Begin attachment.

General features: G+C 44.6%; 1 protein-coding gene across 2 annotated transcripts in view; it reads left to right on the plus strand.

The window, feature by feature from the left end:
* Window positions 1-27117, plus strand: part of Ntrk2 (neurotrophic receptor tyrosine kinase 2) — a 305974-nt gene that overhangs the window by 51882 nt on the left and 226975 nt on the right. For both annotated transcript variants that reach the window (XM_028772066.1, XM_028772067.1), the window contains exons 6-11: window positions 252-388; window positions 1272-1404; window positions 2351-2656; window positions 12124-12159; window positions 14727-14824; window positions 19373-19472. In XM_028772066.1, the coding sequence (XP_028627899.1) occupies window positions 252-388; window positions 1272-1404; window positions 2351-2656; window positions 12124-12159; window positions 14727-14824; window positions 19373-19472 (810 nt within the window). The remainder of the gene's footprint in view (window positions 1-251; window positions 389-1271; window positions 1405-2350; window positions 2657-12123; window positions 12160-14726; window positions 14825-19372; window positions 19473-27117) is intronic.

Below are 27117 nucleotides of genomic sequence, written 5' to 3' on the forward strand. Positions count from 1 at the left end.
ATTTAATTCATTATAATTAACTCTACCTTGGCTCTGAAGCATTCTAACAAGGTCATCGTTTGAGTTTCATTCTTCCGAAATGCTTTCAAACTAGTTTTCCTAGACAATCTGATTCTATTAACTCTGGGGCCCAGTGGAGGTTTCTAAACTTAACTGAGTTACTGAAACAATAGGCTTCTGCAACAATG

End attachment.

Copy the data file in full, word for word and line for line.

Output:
General features: G+C 44.6%; 1 protein-coding gene across 2 annotated transcripts in view; it reads left to right on the plus strand.

The window, feature by feature from the left end:
* Window positions 1-27117, plus strand: part of Ntrk2 (neurotrophic receptor tyrosine kinase 2) — a 305974-nt gene that overhangs the window by 51882 nt on the left and 226975 nt on the right. For both annotated transcript variants that reach the window (XM_028772066.1, XM_028772067.1), the window contains exons 6-11: window positions 252-388; window positions 1272-1404; window positions 2351-2656; window positions 12124-12159; window positions 14727-14824; window positions 19373-19472. In XM_028772066.1, the coding sequence (XP_028627899.1) occupies window positions 252-388; window positions 1272-1404; window positions 2351-2656; window positions 12124-12159; window positions 14727-14824; window positions 19373-19472 (810 nt within the window). The remainder of the gene's footprint in view (window positions 1-251; window positions 389-1271; window positions 1405-2350; window positions 2657-12123; window positions 12160-14726; window positions 14825-19372; window positions 19473-27117) is intronic.

Below are 27117 nucleotides of genomic sequence, written 5' to 3' on the forward strand. Positions count from 1 at the left end.
ATTTAATTCATTATAATTAACTCTACCTTGGCTCTGAAGCATTCTAACAAGGTCATCGTTTGAGTTTCATTCTTCCGAAATGCTTTCAAACTAGTTTTCCTAGACAATCTGATTCTATTAACTCTGGGGCCCAGTGGAGGTTTCTAAACTTAACTGAGTTACTGAAACAATAGGCTTCTGCAACAATG